Around the country, budget-cutting state officials are looking behind bars for savings - keeping prison buildings unoccupied, double-bunking inmates or laying off employees.
Even the prison mess halls aren't exempt.
Minnesota is considering following Virginia's lead in serving only two meals per day on weekends, calling one of them "brunch." Texas prisons have been ordered to cut inmates' daily calories.
The prison food proposals are among many cuts being considered as states struggle to balance their budgets. Thirty-four states have overspent their budgets for fiscal 2003, the National Conference of State Legislatures said last month, and 27 still have deficits to close before July 1. At least 19 are responding with plans to reduce prison budgets - and many are starting with the food tray.
For many state lawmakers, complaints about prison food don't elicit much sympathy when they're considering cuts that could leave people without health insurance or mean fewer police and firefighters.
"We have to make sure the rapists and murderers sacrifice like everyone else," said Minnesota state Rep. Marty Seifert, author of the state's "brunch" bill.
But his experience also proves the difficulty in legislating prisoner diets.
Seifert first proposed cutting desserts for prisoners, only to be thwarted when the Department of Corrections said it would cost a half-million dollars more per year to withhold the dessert. Turns out Jell-O is a cheaper way to get prisoners the calories called for under voluntary national dietary standards than, for example, fruit.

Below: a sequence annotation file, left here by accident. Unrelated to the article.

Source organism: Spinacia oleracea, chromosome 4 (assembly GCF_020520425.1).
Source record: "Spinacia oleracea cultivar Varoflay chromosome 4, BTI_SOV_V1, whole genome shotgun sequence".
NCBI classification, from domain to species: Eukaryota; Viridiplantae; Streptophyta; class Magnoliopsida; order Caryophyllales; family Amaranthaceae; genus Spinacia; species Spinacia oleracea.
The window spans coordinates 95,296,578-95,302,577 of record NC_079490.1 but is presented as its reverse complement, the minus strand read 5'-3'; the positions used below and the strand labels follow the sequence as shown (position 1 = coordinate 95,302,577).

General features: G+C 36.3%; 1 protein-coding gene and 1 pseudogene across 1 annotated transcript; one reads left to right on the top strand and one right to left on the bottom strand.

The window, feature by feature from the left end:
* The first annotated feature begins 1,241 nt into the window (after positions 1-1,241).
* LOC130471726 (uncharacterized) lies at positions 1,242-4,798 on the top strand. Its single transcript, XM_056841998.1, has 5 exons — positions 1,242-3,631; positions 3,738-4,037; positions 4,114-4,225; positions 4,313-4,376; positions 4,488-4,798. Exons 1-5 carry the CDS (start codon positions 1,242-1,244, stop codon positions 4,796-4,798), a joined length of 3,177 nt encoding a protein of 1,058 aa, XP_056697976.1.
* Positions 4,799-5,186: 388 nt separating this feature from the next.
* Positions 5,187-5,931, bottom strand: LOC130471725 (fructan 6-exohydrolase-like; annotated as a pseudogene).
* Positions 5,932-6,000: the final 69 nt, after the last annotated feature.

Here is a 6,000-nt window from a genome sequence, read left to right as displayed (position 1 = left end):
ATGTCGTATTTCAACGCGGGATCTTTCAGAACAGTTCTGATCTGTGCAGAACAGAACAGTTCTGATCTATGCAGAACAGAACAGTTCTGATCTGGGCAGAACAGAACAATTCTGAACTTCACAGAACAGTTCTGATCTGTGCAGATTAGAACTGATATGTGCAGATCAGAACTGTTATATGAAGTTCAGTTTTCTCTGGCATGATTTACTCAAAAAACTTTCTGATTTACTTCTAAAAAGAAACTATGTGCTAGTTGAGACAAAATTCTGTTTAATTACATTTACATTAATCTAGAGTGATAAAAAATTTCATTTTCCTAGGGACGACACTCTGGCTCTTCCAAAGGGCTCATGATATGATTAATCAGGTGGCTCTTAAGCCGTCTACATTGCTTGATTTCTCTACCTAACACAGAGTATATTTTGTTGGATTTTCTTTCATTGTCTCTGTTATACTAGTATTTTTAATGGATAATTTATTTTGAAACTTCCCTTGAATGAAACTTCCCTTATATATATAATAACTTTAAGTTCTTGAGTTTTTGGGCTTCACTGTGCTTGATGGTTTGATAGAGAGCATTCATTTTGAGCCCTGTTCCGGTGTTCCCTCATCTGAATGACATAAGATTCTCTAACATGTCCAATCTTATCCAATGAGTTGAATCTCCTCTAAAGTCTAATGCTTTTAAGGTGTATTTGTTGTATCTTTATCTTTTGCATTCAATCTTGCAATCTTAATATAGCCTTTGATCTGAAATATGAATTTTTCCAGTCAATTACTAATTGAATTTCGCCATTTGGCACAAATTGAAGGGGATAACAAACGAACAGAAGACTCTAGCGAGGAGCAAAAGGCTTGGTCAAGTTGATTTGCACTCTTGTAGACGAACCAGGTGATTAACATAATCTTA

Texas prisons have been ordered to cut inmates' daily calories from 2,700 per day to 2,500 in response to budget cuts, said Larry Todd, spokesman for the Texas Department of Criminal Justice. Though a budget plan being considered by the Legislature could mean still more food-budget reductions, he said prisoners will continue to get nutritious meals.
Helga Dill, of Dallas, said her inmate husband's diet is largely composed of one item. "He says he's served hot dogs, hot dogs, hot dogs," said Dill, whose husband, Charles, is serving a 20-year sex crime sentence in the Estelle Unit, near Huntsville, Texas.
Todd said there's nothing wrong with hot dogs, which he said come from beef cattle raised on prison farms and make up a small part of prisoners' diets.
At Iowa's Newton Correctional Facility, food changes mean inmates get only one dessert now instead of two, and they drink a vitamin-enhanced orange-flavored liquid instead of genuine orange juice. Other prisons in the state are putting more macaroni and less meat in the goulash.
Nevada lawmakers also considered cutting the food budget for prisons - a move opposed by Gov. Kenny Guinn, who said the state already pays more to feed the wild horses under state control than to feed its prisoners.
In New York, prison managers are trying to find savings by cracking down on unnecessary use of plastic foam cups, paper plates and plastic tableware.
Charles Sullivan, of the Washington-based prisoner advocacy group Citizens United for Rehabilitation of Errants, said states could quickly find themselves with major medical bills if prisoners get sicker because of poor nutrition.
"It's something that sounds good politically but in the long run is going to be more costly," Sullivan said.
Nonsense, answer state correction officials, who say prison meals are nutritious if not always delicious, and that limiting second helpings is likely to make prisoners more healthy, not less.
Still, Todd doesn't blame prisoners for griping. "If I were in prison," he says, "I'd complain, too."
By Patrick Howe
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